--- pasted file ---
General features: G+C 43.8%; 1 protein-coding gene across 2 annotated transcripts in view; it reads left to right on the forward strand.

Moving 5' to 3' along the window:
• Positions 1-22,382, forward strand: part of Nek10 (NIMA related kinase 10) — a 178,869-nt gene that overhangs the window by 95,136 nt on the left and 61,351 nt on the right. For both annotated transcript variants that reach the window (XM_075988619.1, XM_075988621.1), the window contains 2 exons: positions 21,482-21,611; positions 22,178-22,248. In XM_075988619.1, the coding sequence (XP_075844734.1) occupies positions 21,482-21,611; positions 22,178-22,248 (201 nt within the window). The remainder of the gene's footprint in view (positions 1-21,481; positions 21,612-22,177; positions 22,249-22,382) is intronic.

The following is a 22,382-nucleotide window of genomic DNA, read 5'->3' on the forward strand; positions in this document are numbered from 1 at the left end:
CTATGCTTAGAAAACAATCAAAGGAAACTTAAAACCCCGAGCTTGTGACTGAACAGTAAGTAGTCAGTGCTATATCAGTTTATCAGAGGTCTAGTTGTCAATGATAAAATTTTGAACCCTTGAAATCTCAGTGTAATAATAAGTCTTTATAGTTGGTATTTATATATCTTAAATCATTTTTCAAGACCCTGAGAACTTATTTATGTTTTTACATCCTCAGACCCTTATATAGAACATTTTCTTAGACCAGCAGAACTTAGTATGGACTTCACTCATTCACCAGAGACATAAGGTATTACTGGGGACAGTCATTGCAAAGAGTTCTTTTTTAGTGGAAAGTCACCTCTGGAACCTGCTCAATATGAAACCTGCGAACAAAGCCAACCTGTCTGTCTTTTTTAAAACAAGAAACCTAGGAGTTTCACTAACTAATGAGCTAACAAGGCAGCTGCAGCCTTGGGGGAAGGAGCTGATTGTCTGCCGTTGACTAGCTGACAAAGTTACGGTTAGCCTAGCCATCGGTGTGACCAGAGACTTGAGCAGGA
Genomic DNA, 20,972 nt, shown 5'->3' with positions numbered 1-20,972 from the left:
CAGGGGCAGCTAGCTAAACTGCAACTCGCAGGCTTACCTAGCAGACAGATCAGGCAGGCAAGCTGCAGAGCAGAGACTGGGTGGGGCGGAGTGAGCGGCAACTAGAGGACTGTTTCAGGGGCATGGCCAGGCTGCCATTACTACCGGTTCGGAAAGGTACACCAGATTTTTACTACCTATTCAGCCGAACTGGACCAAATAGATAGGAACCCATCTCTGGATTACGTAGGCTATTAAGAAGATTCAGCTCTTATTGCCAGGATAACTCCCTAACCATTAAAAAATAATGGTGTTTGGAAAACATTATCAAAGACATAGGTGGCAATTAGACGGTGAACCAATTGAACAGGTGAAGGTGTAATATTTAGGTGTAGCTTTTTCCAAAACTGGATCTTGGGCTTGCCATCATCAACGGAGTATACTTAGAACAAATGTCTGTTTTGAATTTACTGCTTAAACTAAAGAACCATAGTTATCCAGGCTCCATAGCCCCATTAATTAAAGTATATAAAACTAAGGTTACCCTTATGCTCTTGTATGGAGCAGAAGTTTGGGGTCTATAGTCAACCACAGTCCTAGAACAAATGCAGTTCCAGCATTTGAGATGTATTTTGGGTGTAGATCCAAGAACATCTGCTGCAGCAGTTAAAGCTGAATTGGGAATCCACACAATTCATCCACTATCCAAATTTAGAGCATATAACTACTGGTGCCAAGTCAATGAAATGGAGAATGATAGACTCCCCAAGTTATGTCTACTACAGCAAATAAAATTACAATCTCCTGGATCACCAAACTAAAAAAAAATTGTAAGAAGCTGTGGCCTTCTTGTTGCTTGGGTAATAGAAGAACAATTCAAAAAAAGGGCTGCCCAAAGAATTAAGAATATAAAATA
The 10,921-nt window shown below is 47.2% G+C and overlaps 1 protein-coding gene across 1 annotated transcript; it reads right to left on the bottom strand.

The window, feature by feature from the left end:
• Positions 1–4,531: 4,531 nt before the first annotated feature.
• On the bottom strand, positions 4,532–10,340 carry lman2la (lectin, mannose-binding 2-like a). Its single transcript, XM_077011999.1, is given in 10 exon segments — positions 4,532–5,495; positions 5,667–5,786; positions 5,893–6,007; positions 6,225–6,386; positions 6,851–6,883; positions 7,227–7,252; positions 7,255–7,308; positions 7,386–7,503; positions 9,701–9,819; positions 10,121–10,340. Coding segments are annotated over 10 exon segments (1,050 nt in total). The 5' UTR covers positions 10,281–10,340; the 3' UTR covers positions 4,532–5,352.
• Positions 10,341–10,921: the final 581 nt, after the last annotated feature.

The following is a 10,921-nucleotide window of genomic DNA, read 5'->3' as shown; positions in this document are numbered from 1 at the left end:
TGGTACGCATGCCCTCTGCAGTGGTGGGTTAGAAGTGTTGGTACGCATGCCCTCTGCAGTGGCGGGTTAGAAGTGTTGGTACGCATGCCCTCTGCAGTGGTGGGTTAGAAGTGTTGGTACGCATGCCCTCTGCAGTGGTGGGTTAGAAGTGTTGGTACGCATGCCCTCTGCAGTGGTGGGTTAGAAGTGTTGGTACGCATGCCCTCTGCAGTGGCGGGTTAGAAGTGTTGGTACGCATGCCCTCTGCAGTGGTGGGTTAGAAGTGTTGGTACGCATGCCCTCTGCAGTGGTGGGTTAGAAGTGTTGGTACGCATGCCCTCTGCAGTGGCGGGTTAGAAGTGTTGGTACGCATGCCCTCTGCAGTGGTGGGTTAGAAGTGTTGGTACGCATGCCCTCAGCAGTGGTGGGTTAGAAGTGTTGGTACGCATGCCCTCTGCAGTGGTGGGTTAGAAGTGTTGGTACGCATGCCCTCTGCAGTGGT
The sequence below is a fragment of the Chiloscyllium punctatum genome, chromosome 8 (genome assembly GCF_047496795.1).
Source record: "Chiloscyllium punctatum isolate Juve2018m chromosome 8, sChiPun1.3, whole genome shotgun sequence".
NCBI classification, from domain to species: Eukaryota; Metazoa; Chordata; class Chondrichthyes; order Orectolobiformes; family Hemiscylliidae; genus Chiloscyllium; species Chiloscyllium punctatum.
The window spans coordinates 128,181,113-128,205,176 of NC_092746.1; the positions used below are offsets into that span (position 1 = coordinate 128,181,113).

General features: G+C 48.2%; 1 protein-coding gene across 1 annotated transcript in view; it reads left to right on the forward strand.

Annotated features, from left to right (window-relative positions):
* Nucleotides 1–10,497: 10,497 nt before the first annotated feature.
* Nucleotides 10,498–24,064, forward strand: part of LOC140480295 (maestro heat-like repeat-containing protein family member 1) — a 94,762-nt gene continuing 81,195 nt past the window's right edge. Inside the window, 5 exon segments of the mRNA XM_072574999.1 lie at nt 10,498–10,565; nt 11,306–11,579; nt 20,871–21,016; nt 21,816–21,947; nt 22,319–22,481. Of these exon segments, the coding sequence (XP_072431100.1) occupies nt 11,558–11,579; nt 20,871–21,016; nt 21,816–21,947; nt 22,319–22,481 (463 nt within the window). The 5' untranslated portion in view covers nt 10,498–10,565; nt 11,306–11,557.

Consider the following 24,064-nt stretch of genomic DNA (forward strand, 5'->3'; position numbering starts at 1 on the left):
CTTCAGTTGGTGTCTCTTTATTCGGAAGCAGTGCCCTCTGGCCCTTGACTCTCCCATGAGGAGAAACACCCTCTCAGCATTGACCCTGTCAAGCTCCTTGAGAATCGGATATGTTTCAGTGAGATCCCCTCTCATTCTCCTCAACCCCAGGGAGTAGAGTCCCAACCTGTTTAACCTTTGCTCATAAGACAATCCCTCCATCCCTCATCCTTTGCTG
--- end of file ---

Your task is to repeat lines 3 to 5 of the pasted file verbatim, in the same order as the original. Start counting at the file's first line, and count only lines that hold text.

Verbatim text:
• Positions 1-22,382, forward strand: part of Nek10 (NIMA related kinase 10) — a 178,869-nt gene that overhangs the window by 95,136 nt on the left and 61,351 nt on the right. For both annotated transcript variants that reach the window (XM_075988619.1, XM_075988621.1), the window contains 2 exons: positions 21,482-21,611; positions 22,178-22,248. In XM_075988619.1, the coding sequence (XP_075844734.1) occupies positions 21,482-21,611; positions 22,178-22,248 (201 nt within the window). The remainder of the gene's footprint in view (positions 1-21,481; positions 21,612-22,177; positions 22,249-22,382) is intronic.

The following is a 22,382-nucleotide window of genomic DNA, read 5'->3' on the forward strand; positions in this document are numbered from 1 at the left end:
CTATGCTTAGAAAACAATCAAAGGAAACTTAAAACCCCGAGCTTGTGACTGAACAGTAAGTAGTCAGTGCTATATCAGTTTATCAGAGGTCTAGTTGTCAATGATAAAATTTTGAACCCTTGAAATCTCAGTGTAATAATAAGTCTTTATAGTTGGTATTTATATATCTTAAATCATTTTTCAAGACCCTGAGAACTTATTTATGTTTTTACATCCTCAGACCCTTATATAGAACATTTTCTTAGACCAGCAGAACTTAGTATGGACTTCACTCATTCACCAGAGACATAAGGTATTACTGGGGACAGTCATTGCAAAGAGTTCTTTTTTAGTGGAAAGTCACCTCTGGAACCTGCTCAATATGAAACCTGCGAACAAAGCCAACCTGTCTGTCTTTTTTAAAACAAGAAACCTAGGAGTTTCACTAACTAATGAGCTAACAAGGCAGCTGCAGCCTTGGGGGAAGGAGCTGATTGTCTGCCGTTGACTAGCTGACAAAGTTACGGTTAGCCTAGCCATCGGTGTGACCAGAGACTTGAGCAGGA